The impact on species also could last for years after the drought officially ends. For example, quail normally nest in grass grown a year earlier, but because of the drought, there has been almost no grass growth this year. That means many quail won't be able to nest next year and the impact of the drought on the birds won't be seen until 2012, Bonner said.
With deer, the true impact may not be revealed for six years when the low reproduction rates caused by the drought will leave an age gap between older bucks and younger deer.
Prairie chickens will also reproduce less due to the drought — something that could spell more trouble for the species. In the past decade, the chickens' numbers have dropped so significantly that the federal government may place them on an endangered species list, a move that would make it illegal to hunt and force conservation of prairie chicken habitats.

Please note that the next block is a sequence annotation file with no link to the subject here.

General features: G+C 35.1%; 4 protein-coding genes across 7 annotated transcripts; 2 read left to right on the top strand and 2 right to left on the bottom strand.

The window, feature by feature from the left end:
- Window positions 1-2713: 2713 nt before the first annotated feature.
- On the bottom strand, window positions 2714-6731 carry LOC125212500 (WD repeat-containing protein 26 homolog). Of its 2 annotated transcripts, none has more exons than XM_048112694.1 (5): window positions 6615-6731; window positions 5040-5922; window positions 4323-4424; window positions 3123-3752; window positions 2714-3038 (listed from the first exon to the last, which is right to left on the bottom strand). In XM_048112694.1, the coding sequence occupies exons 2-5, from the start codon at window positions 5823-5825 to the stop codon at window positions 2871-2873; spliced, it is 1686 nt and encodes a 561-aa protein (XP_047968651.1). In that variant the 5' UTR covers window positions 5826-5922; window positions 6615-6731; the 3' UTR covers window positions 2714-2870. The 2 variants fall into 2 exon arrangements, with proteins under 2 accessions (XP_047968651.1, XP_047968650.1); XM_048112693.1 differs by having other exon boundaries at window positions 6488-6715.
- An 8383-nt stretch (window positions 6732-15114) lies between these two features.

John Baccus, a wildlife biologist at Texas State University in San Marcos, said he is most immediately concerned with bats and song birds, both of which rely on insects for food. Baccus believes that some females will not have any offspring this year due to a poor diet. Whatever babies are born will likely have a low survival rate because they are entering a world with a scarce food supply.
Already, Baccus said, he has noticed white-tailed deer looking skinnier than usual, their ribs jutting out. As a result, the mothers are producing less milk and the newest crop of fawns will be weaned at sub-par weight.
"It's an ecosystem-wide problem," Baccus said.
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